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To which of the two periods doth the age in which we live belong? Judge by the description given by the preacher, as he calls himself.
Then mankind were ungrateful, the public did not remember the benefits conferred on them by individuals, and their services were unrewarded. There was a little city besieged by a great king, who built great bulwarks against it, and there was found in it a poor wise man, who by his wisdom delivered the cily, yet no man remembered that same poor man, chap. ix. 14, 15.
Then courtiers mean and ungrateful, basely forsook their old master, and paid their court to the heir apparent. I saw all the living under the sun walking after the child, who shall stand up next instead of the king, chap. iv. 15..
Then the strong oppressed the weak. I consis dered all the oppressions that are done under the sun, and behold, the tears of such as were oppressed, and they had no comforters, and on the side of their oppressors there was power, but they had no comforter.
Then the courts of justice were corrupt. I saw the place of judgment, that wickedness was there ...... chap. iii. 16. We will not finish this disagreeable picture. I hated life, because the work that is corought under the sun is grievous unto me.
Such is the idea the wise man gives us of the world. Yet these vain and precarious objects, this world so proper to inspire a rational mind with disgust, this life so proper to excite hatred in such as know what is worthy of esteem, this is that which hath always fascinated, and which yet continues to fascinate the bulk of mankind.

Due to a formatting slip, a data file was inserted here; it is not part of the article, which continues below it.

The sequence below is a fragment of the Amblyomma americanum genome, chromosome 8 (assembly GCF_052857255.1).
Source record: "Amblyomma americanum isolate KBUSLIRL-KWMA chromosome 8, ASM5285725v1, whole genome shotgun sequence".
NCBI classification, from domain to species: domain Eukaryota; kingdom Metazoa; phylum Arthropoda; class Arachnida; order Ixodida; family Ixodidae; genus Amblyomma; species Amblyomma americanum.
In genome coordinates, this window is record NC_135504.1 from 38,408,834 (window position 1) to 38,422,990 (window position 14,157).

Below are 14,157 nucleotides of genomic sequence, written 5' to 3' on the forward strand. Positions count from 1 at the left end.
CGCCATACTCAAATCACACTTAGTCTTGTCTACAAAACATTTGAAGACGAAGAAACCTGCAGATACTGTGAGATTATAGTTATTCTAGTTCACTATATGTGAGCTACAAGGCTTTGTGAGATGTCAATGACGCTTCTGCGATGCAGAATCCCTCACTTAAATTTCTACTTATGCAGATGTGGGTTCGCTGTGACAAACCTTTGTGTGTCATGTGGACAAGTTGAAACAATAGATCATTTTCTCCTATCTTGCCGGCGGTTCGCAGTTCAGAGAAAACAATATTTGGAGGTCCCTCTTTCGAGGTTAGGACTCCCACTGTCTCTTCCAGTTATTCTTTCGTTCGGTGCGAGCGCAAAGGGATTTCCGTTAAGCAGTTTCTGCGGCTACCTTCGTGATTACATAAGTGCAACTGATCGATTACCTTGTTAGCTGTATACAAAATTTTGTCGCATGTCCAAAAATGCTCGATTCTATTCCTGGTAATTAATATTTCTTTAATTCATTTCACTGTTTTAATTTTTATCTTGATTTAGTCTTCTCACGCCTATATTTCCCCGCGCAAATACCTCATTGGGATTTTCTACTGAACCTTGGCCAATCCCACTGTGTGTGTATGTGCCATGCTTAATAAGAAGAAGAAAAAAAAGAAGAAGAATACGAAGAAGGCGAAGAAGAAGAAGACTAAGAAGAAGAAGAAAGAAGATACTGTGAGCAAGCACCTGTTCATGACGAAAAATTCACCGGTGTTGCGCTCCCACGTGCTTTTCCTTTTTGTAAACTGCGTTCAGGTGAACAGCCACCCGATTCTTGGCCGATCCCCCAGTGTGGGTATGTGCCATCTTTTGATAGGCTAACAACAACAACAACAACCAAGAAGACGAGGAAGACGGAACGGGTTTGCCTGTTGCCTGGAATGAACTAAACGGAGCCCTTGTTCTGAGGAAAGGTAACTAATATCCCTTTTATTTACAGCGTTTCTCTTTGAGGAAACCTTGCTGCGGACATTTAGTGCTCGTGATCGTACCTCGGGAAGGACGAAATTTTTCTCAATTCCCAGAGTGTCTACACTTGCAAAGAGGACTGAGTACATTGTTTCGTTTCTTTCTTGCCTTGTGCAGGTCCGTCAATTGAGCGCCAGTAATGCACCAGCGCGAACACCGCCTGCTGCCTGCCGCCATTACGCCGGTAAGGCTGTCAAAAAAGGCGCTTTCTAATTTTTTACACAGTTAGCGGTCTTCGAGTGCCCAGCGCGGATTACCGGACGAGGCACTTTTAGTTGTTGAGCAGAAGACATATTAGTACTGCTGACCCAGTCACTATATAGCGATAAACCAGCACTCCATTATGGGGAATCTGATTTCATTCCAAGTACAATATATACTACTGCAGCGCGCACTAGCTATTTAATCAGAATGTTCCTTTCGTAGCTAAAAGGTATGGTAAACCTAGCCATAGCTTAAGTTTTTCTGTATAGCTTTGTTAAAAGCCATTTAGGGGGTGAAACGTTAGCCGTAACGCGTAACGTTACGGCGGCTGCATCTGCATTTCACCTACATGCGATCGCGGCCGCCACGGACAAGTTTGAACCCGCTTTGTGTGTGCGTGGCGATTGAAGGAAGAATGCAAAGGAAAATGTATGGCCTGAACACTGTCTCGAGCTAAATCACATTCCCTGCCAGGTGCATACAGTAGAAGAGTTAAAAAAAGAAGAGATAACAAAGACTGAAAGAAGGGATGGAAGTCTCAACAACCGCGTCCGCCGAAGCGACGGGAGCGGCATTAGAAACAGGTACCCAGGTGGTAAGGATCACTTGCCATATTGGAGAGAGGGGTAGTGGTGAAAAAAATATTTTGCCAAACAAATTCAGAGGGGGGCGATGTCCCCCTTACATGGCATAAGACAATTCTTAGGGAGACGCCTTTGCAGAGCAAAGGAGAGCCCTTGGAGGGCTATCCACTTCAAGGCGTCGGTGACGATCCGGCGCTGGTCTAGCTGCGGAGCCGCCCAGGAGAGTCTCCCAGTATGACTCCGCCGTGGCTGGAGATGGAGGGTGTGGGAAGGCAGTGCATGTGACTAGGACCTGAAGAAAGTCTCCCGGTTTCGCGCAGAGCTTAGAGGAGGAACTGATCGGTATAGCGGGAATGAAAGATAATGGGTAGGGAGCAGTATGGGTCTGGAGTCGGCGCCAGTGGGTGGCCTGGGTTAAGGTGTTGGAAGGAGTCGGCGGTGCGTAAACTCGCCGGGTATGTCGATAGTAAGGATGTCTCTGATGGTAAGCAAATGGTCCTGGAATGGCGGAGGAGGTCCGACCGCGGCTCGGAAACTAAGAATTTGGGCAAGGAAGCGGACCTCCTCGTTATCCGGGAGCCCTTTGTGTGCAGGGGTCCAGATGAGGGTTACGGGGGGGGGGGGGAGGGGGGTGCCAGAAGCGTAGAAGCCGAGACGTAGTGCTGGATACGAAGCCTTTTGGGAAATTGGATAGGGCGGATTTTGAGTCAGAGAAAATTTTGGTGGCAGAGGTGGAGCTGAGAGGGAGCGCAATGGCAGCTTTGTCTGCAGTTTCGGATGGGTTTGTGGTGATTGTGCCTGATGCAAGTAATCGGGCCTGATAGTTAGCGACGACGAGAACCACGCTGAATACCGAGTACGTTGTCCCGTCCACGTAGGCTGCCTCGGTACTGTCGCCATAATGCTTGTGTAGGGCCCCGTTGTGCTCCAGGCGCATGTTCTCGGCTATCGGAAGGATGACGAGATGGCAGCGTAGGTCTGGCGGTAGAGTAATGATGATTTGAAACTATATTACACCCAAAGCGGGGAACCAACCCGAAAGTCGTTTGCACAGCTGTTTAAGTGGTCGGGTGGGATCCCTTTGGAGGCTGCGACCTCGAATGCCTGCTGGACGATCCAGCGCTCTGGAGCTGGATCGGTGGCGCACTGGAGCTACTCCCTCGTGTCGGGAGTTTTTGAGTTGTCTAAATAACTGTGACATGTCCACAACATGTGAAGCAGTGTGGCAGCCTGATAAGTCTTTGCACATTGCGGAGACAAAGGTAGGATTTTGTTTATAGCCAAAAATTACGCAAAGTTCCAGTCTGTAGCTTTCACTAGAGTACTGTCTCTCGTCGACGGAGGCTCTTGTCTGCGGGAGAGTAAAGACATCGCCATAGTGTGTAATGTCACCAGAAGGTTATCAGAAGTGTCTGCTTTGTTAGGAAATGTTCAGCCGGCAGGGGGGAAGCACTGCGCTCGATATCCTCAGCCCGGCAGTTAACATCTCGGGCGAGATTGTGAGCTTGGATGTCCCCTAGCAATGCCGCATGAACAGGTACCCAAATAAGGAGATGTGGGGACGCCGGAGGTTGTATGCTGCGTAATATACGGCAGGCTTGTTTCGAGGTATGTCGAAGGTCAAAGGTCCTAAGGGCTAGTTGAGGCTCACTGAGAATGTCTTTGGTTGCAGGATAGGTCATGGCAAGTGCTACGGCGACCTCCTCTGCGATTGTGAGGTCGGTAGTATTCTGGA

This it was, that infatuated the inhabitants of the old world, who, even aften God had pronounced this dreadful decree, My spirit shall not always
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e the bulk not infatuated God had probaliaus strive with man, for he is flesh, and after an hundred and twenty years he shall be no more, forgot themselves in the pursuit of present pleasure. They were eating and drinking, marrying and giving in marriage until the day that the flood came, and took them all away, Matt. xxiv. 38, 39..
This was what bewitched the whole heathen world, who lived without hope, and without God in the world, Eph. ii. 12.
This was what enchanted that highly favored nation, which God distinguished froin the rest of the world, and to which he gave his laws, and intrusted his prophecies, yet they forsook the fountain of living waters, and hewed them out cisterns, broken cisterns, that can hold no water, Jer. ij. 13.
This was what influenced christians, more inexcusable in this respect than jews and pagans, because their religion breathes nothing but disgust with the world, and alienation from the idols of life: and yet they are as much in love with worldly splendor, as eager in pursuit of wealth, as much intoxicated with diversions, gaming, amusements and dissipations as ever jews and pagans could possibly be,